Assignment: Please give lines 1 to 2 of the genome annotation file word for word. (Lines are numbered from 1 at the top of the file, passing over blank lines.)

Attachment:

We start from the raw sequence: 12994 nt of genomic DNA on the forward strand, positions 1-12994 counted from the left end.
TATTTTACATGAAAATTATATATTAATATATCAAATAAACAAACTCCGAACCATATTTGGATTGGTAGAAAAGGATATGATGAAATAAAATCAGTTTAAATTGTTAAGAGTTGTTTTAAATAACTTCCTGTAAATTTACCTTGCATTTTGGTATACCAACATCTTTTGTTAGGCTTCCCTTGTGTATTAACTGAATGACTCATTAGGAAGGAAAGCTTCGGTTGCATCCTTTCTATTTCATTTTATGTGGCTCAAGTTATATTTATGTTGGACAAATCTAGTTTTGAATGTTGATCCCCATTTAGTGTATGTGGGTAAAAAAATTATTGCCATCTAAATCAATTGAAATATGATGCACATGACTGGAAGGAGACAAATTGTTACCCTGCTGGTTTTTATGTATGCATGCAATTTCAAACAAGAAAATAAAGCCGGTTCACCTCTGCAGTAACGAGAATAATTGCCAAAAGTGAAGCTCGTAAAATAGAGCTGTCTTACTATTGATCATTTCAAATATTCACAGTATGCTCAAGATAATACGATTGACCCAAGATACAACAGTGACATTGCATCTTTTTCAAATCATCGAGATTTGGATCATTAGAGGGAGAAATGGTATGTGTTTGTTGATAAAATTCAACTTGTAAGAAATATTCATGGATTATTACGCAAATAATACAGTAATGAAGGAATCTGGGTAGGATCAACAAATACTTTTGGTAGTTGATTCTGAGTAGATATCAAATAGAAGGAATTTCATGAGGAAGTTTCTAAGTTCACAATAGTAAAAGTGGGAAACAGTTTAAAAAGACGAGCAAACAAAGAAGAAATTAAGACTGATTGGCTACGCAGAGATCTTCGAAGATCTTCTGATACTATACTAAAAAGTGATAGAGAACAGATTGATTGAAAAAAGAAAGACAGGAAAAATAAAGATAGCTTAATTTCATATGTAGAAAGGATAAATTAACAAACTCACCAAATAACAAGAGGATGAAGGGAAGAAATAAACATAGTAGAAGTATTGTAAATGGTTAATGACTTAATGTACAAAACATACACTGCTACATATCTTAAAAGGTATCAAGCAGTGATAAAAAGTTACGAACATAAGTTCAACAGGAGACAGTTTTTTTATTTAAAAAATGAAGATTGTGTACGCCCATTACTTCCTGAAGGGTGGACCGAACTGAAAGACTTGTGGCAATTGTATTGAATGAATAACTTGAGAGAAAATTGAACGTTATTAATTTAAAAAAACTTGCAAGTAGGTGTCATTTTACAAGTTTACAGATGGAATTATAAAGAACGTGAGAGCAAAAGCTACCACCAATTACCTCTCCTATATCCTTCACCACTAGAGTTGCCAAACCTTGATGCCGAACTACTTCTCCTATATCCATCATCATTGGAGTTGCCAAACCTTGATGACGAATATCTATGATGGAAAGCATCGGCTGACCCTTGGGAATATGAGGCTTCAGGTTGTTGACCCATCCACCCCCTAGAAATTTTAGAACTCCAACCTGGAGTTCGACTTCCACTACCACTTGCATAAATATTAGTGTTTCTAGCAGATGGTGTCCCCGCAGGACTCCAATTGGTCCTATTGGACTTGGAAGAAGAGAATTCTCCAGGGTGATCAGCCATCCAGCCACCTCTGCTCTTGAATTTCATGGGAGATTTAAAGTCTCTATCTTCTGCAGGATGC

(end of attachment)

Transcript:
We start from the raw sequence: 12994 nt of genomic DNA on the forward strand, positions 1-12994 counted from the left end.
TATTTTACATGAAAATTATATATTAATATATCAAATAAACAAACTCCGAACCATATTTGGATTGGTAGAAAAGGATATGATGAAATAAAATCAGTTTAAATTGTTAAGAGTTGTTTTAAATAACTTCCTGTAAATTTACCTTGCATTTTGGTATACCAACATCTTTTGTTAGGCTTCCCTTGTGTATTAACTGAATGACTCATTAGGAAGGAAAGCTTCGGTTGCATCCTTTCTATTTCATTTTATGTGGCTCAAGTTATATTTATGTTGGACAAATCTAGTTTTGAATGTTGATCCCCATTTAGTGTATGTGGGTAAAAAAATTATTGCCATCTAAATCAATTGAAATATGATGCACATGACTGGAAGGAGACAAATTGTTACCCTGCTGGTTTTTATGTATGCATGCAATTTCAAACAAGAAAATAAAGCCGGTTCACCTCTGCAGTAACGAGAATAATTGCCAAAAGTGAAGCTCGTAAAATAGAGCTGTCTTACTATTGATCATTTCAAATATTCACAGTATGCTCAAGATAATACGATTGACCCAAGATACAACAGTGACATTGCATCTTTTTCAAATCATCGAGATTTGGATCATTAGAGGGAGAAATGGTATGTGTTTGTTGATAAAATTCAACTTGTAAGAAATATTCATGGATTATTACGCAAATAATACAGTAATGAAGGAATCTGGGTAGGATCAACAAATACTTTTGGTAGTTGATTCTGAGTAGATATCAAATAGAAGGAATTTCATGAGGAAGTTTCTAAGTTCACAATAGTAAAAGTGGGAAACAGTTTAAAAAGACGAGCAAACAAAGAAGAAATTAAGACTGATTGGCTACGCAGAGATCTTCGAAGATCTTCTGATACTATACTAAAAAGTGATAGAGAACAGATTGATTGAAAAAAGAAAGACAGGAAAAATAAAGATAGCTTAATTTCATATGTAGAAAGGATAAATTAACAAACTCACCAAATAACAAGAGGATGAAGGGAAGAAATAAACATAGTAGAAGTATTGTAAATGGTTAATGACTTAATGTACAAAACATACACTGCTACATATCTTAAAAGGTATCAAGCAGTGATAAAAAGTTACGAACATAAGTTCAACAGGAGACAGTTTTTTTATTTAAAAAATGAAGATTGTGTACGCCCATTACTTCCTGAAGGGTGGACCGAACTGAAAGACTTGTGGCAATTGTATTGAATGAATAACTTGAGAGAAAATTGAACGTTATTAATTTAAAAAAACTTGCAAGTAGGTGTCATTTTACAAGTTTACAGATGGAATTATAAAGAACGTGAGAGCAAAAGCTACCACCAATTACCTCTCCTATATCCTTCACCACTAGAGTTGCCAAACCTTGATGCCGAACTACTTCTCCTATATCCATCATCATTGGAGTTGCCAAACCTTGATGACGAATATCTATGATGGAAAGCATCGGCTGACCCTTGGGAATATGAGGCTTCAGGTTGTTGACCCATCCACCCCCTAGAAATTTTAGAACTCCAACCTGGAGTTCGACTTCCACTACCACTTGCATAAATATTAGTGTTTCTAGCAGATGGTGTCCCCGCAGGACTCCAATTGGTCCTATTGGACTTGGAAGAAGAGAATTCTCCAGGGTGATCAGCCATCCAGCCACCTCTGCTCTTGAATTTCATGGGAGATTTAAAGTCTCTATCTTCTGCAGGATGC